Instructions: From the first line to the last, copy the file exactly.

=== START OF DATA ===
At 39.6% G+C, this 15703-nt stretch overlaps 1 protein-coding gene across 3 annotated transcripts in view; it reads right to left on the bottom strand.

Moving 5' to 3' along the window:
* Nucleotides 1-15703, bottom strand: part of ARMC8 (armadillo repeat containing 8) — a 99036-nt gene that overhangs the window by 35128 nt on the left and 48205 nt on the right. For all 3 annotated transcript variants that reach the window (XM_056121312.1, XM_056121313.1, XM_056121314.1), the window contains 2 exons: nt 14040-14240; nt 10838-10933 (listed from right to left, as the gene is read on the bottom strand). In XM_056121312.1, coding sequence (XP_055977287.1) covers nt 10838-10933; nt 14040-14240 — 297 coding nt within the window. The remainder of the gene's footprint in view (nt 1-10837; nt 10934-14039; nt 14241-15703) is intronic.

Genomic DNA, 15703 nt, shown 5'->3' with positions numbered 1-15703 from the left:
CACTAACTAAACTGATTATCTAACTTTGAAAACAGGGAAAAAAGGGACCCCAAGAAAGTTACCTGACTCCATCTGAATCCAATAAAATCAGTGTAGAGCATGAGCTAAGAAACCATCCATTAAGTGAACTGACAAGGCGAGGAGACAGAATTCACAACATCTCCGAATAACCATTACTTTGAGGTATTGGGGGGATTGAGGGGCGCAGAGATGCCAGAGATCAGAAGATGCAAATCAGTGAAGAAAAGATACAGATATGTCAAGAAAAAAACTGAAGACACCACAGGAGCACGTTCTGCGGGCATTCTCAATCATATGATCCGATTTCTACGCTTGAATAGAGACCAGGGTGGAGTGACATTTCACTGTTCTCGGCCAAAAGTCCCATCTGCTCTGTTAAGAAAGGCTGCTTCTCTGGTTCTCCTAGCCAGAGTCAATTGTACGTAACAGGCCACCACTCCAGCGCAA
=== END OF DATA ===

At 39.6% G+C, this 15703-nt stretch overlaps 1 protein-coding gene across 3 annotated transcripts in view; it reads right to left on the bottom strand.

Moving 5' to 3' along the window:
* Nucleotides 1-15703, bottom strand: part of ARMC8 (armadillo repeat containing 8) — a 99036-nt gene that overhangs the window by 35128 nt on the left and 48205 nt on the right. For all 3 annotated transcript variants that reach the window (XM_056121312.1, XM_056121313.1, XM_056121314.1), the window contains 2 exons: nt 14040-14240; nt 10838-10933 (listed from right to left, as the gene is read on the bottom strand). In XM_056121312.1, coding sequence (XP_055977287.1) covers nt 10838-10933; nt 14040-14240 — 297 coding nt within the window. The remainder of the gene's footprint in view (nt 1-10837; nt 10934-14039; nt 14241-15703) is intronic.

Genomic DNA, 15703 nt, shown 5'->3' with positions numbered 1-15703 from the left:
CACTAACTAAACTGATTATCTAACTTTGAAAACAGGGAAAAAAGGGACCCCAAGAAAGTTACCTGACTCCATCTGAATCCAATAAAATCAGTGTAGAGCATGAGCTAAGAAACCATCCATTAAGTGAACTGACAAGGCGAGGAGACAGAATTCACAACATCTCCGAATAACCATTACTTTGAGGTATTGGGGGGATTGAGGGGCGCAGAGATGCCAGAGATCAGAAGATGCAAATCAGTGAAGAAAAGATACAGATATGTCAAGAAAAAAACTGAAGACACCACAGGAGCACGTTCTGCGGGCATTCTCAATCATATGATCCGATTTCTACGCTTGAATAGAGACCAGGGTGGAGTGACATTTCACTGTTCTCGGCCAAAAGTCCCATCTGCTCTGTTAAGAAAGGCTGCTTCTCTGGTTCTCCTAGCCAGAGTCAATTGTACGTAACAGGCCACCACTCCAGCGCAA